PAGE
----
The Writer's Strike. The last time I wrote about it, I talked about how media buried the lede, and then listed the reasons for the strike right up front. This time I'm going to list exactly WHO the writers are striking against (drumroll please).
That's it. Six companies that make up the Association of Motion Picture and Television Producers. Six corporations that comprise the bulk of news and entertainment in this country. Calling them "the Studios" evokes images of Thalberg and Goldwyn and the golden age of Hollywood, but that's not these guys. Calling them "the Producers" calls up images of Gene Wilder and Zero Mostel (sorry, for you modern kids Matthew Broderick and Nathan Lane) selling 350% of the ownership of "Cavemen", but that's not accurate, either. These are big companies that generate their own weather and ecosystems. It's a tough sell to portray them as the innocents here.
When the writers' struck in '88, there were some 40 members of the AMPTP. Now there are six companies that dominate it. That's what they're talking about with media consolidation. A few weeks back the FCC held, with very little notice, hearings in Seattle to talk about making matters even worse. The meeting ran until 1 in the morning, with almost everyone opposing it. The board listened, checked who was funding their campaigns, and promptly voted to allow more media consolidation.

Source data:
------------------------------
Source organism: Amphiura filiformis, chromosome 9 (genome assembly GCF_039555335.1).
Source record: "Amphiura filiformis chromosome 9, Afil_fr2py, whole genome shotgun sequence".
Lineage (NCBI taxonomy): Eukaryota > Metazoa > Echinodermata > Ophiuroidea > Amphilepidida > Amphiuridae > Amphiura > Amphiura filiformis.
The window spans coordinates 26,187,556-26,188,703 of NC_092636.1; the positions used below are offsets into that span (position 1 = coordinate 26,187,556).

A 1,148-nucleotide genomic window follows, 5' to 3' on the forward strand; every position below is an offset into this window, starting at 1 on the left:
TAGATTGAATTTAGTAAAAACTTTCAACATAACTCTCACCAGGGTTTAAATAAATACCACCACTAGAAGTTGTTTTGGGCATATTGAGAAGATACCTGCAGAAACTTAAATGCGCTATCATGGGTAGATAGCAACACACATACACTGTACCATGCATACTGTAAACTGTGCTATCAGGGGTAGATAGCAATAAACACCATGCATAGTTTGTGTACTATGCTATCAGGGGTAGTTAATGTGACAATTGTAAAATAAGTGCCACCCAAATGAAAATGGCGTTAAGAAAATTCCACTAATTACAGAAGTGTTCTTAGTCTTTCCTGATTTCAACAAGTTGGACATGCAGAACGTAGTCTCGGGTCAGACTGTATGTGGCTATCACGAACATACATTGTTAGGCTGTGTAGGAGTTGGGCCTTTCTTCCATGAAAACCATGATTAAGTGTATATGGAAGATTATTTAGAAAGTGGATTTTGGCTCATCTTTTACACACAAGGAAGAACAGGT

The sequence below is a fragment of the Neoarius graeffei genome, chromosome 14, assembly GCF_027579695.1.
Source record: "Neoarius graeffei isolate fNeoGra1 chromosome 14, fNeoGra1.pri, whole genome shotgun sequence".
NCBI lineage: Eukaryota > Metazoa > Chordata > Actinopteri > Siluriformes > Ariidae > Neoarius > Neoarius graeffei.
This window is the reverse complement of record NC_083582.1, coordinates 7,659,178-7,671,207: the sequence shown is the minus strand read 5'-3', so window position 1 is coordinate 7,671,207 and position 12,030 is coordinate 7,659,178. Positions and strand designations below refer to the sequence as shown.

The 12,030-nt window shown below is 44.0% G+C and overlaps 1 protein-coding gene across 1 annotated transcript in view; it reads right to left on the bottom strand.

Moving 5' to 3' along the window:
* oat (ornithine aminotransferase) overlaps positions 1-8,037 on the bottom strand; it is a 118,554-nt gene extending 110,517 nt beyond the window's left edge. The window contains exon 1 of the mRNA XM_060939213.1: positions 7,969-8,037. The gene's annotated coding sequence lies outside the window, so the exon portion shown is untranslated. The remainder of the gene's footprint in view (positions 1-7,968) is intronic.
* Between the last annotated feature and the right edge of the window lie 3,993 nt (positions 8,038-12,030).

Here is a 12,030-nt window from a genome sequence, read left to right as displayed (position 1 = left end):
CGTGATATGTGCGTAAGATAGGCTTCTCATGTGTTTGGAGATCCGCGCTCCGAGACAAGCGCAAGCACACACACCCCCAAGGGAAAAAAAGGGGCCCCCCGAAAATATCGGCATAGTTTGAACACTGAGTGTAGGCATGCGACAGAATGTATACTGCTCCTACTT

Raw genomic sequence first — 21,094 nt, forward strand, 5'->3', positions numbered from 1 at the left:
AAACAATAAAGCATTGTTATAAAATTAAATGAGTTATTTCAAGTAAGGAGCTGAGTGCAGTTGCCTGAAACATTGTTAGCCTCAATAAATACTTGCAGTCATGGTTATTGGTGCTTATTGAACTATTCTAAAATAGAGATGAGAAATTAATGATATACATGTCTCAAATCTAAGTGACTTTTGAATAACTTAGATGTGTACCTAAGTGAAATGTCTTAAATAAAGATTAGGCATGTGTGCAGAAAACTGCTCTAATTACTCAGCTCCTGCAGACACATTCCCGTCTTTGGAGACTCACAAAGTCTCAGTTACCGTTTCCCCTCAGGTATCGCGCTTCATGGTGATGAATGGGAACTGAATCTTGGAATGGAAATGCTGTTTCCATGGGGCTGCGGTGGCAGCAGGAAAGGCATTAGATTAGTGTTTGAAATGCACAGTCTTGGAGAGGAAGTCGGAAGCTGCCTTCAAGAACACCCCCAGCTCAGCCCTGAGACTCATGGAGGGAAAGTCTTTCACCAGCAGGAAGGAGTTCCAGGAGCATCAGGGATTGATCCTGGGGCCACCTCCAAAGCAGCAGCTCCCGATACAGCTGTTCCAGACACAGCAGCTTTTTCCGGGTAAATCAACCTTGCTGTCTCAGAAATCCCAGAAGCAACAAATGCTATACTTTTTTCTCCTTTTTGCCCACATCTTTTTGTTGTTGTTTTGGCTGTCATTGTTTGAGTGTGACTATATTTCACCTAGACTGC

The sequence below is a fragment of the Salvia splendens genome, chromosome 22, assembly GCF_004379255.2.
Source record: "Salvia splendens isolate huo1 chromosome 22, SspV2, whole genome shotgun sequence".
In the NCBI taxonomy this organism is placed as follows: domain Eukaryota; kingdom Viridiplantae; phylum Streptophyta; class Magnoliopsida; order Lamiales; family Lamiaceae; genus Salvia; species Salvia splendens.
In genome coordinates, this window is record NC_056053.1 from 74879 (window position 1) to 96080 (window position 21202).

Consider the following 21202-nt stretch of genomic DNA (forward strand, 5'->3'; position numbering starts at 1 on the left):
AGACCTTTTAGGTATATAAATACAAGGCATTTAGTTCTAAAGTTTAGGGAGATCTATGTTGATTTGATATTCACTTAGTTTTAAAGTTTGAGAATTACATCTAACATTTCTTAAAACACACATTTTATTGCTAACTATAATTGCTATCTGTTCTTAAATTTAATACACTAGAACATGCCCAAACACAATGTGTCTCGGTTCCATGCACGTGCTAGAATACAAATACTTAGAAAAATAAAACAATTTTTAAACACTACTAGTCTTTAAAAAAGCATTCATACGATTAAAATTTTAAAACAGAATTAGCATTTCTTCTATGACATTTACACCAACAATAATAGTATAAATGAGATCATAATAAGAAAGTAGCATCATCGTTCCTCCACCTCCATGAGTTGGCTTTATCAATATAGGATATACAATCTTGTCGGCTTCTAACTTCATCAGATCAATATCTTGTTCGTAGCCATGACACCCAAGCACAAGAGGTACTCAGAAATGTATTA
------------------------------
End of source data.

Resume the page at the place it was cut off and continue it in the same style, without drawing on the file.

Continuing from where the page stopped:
Of course you heard about it. Well, no, you probably didn't, since the people giving you the news on it would be the same big companies that would get bigger. And similarly, most of the decent coverage of this strike are coming through non-standard channels, which the big companies do not control as directly (yet).
And it has pretty much worked - the corporations are back at the negotiating table much sooner than anyone expected. The writers (with loud support from the actors) have maintained a high profile, stayed on-message, and have rallied a great deal of public support (both local Hollywood and the various fan bases). Now everything goes quiet as both sides can't talk about what they are talking about, but it is a start.
Nikki Finke continues to do good reporting (Note the article on how the AMPTP has sacked their PR person). United Hollywood continues to be a great source from the striker's side. Their latest is the speechless video, which, as all things worth watching, has Bill Macy in it.
And Variety, which is a little behind the times (and more on the corporate side), notes how writers are seeking other opportunities in comics and video games. Comic fans of course know that TV writers have been regulars in the comic scene for years (Kevin Smith, Joss Whedon). And "vidgames" (as they call it) tend to use in-house folk, which sort of undercuts their point as well. But they do quote Flint Dille, TSR ex-pat and brother of my former boss Lorraine Williams. Small world.
Oh, and the Internet, 24, the Writer's Stike, and LOLCats all combine here. It is a perfect storm of comedy.
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